is the second movie directed by celebrated photographer Anton Corbijn, so as
you can imagine, it looks stunning.
However, there is a huge difference between still photography and moving
pictures. Movies have to move (hence the name…) and The American
moves kind of slow. It is moody and dour and just a tiny bit meandering.
is sort of an artier, much more serious and usually less violent variation
on In Bruges, in which a hardened assassin must spend an extended
period in a small European hamlet and comes to be charmed by the locals and
the beautiful scenery – and a gorgeous woman of questionable legality.
However, as much as he wants to settle into a calmer existence in this
medieval village, the violence of his past keeps rearing up.
Actually, here, the violence is always in the background, but as often as
not it is the American killer’s own paranoia that haunts him. He imagines
potential violence that often never happens. Before a rather bloody final
showdown, many of the American’s perceived booby traps turn out to be false
alarms cooked up in his own fevered self-preservation.
aren’t out to get
you. However, the assassin’s halting steps towards trust, friendship and
love are always countered by the natural mistrust of human nature that was
bred into the man through years of violent experience. Just
because you are paranoid doesn’t mean that they
guy has completely cut emotions out of his life – in the prologue we watch
him coldly shoot a lover in the back of the head, simply because she had the
bad fortune to witness him being ambushed by Swiss assassins who were
hunting him down. (Aren’t the Swiss supposed to be neutral?)
George Clooney, you’re trying to change the nice guy image, huh?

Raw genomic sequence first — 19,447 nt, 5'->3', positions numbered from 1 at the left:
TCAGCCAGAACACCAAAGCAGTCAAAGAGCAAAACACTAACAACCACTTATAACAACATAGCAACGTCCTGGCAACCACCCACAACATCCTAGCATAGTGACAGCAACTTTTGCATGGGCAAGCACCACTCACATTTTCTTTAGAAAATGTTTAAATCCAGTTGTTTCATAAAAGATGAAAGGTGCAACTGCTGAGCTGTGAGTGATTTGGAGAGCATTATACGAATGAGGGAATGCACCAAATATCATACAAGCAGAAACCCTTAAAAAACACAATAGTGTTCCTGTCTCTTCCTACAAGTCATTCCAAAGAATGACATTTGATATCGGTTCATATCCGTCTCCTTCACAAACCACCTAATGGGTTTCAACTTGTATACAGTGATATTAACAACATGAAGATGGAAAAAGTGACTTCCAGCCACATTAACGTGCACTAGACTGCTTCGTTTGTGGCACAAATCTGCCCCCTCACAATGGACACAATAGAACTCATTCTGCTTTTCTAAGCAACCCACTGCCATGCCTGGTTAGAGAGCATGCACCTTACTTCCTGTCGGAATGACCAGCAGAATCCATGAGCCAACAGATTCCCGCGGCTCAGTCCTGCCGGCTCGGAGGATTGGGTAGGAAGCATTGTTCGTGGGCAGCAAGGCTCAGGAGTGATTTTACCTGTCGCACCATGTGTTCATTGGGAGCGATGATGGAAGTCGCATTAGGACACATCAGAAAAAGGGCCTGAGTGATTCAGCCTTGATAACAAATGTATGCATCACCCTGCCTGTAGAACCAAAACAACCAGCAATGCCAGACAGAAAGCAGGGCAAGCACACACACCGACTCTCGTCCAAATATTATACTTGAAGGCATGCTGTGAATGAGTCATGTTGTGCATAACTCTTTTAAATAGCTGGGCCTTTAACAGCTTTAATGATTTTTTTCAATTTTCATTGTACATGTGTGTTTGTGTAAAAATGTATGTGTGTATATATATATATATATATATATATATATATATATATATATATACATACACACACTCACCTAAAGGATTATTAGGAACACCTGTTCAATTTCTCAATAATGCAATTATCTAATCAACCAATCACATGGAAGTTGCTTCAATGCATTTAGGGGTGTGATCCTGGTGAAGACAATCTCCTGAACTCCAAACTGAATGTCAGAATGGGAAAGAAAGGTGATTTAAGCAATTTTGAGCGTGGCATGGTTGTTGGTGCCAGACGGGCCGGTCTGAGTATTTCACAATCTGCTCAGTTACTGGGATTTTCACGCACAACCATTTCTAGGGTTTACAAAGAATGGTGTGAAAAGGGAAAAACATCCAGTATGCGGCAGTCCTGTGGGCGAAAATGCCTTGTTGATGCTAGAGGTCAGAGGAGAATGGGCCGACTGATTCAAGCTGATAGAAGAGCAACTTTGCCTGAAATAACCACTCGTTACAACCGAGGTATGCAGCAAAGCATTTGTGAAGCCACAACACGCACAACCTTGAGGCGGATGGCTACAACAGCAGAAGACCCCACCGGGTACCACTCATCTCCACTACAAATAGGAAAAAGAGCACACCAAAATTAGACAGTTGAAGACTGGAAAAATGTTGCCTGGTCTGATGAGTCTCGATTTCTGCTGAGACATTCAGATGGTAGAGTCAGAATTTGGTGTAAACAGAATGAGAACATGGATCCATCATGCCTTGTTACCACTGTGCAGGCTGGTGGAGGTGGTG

Clooney does a good job playing Jack, a man so cut off from his own humanity
for so long that he almost sees human emotions as a weakness.
After the botched ambush, a crime boss sends Jack to a little Italian
village to stay out of sight while things cool off. Jack spends most of his
time alone – drinking at local cafes, exercising, taking pictures (his cover
story is that he is a photographer working on a travel book), visiting a
small secluded lake and exploring the town.
However, Jack finally lowers his defenses – somewhat – in two relationships
he makes in the town. He befriends an older, imperfect-but-pragmatic priest
who sees the dark overtones in Jack, but also sees inherent goodness beneath
his tough exterior.
Jack tentatively enters a relationship with a stunningly gorgeous local
prostitute (Violante Placido) – starting as a regular customer but quickly
becoming her boyfriend. (Because, yeah, that happens. Well, okay, maybe it
does when you look like George Clooney and are smoldering and mysterious.)
Therefore, finally seeing an opportunity for a normal life, Jack tells the
crime boss that he wants out after one last job – and anyone who has ever
seen a crime drama knows what that means.
has some great moments, looks absolutely gorgeous and features a strong lead
performance by Clooney, however it is one of the more bloodless
(figuratively as well as literally) films about an assassin in a while.
Jay S. Jacobs
Copyright ©2010 PopEntertainment.com.
All rights reserved. Posted: September 16, 2010.